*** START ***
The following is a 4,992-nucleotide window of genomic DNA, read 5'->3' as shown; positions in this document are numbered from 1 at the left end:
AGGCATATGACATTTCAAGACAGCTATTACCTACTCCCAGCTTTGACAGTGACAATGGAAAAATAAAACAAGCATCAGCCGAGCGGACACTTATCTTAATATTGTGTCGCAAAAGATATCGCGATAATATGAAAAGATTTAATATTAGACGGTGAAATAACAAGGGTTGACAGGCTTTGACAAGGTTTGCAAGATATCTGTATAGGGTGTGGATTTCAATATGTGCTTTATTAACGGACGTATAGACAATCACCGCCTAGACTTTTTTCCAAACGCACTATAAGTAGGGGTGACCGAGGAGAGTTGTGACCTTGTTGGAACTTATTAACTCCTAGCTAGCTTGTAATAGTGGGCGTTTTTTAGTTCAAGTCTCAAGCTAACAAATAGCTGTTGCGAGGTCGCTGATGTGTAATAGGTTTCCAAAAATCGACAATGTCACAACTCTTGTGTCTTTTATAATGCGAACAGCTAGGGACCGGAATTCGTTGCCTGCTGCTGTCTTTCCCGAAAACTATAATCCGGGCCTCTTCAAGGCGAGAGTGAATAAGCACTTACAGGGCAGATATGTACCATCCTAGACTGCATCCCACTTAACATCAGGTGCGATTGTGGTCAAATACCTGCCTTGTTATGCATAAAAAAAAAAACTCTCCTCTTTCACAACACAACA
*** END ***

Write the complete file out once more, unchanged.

The following is a 4,992-nucleotide window of genomic DNA, read 5'->3' as shown; positions in this document are numbered from 1 at the left end:
AGGCATATGACATTTCAAGACAGCTATTACCTACTCCCAGCTTTGACAGTGACAATGGAAAAATAAAACAAGCATCAGCCGAGCGGACACTTATCTTAATATTGTGTCGCAAAAGATATCGCGATAATATGAAAAGATTTAATATTAGACGGTGAAATAACAAGGGTTGACAGGCTTTGACAAGGTTTGCAAGATATCTGTATAGGGTGTGGATTTCAATATGTGCTTTATTAACGGACGTATAGACAATCACCGCCTAGACTTTTTTCCAAACGCACTATAAGTAGGGGTGACCGAGGAGAGTTGTGACCTTGTTGGAACTTATTAACTCCTAGCTAGCTTGTAATAGTGGGCGTTTTTTAGTTCAAGTCTCAAGCTAACAAATAGCTGTTGCGAGGTCGCTGATGTGTAATAGGTTTCCAAAAATCGACAATGTCACAACTCTTGTGTCTTTTATAATGCGAACAGCTAGGGACCGGAATTCGTTGCCTGCTGCTGTCTTTCCCGAAAACTATAATCCGGGCCTCTTCAAGGCGAGAGTGAATAAGCACTTACAGGGCAGATATGTACCATCCTAGACTGCATCCCACTTAACATCAGGTGCGATTGTGGTCAAATACCTGCCTTGTTATGCATAAAAAAAAAAACTCTCCTCTTTCACAACACAACA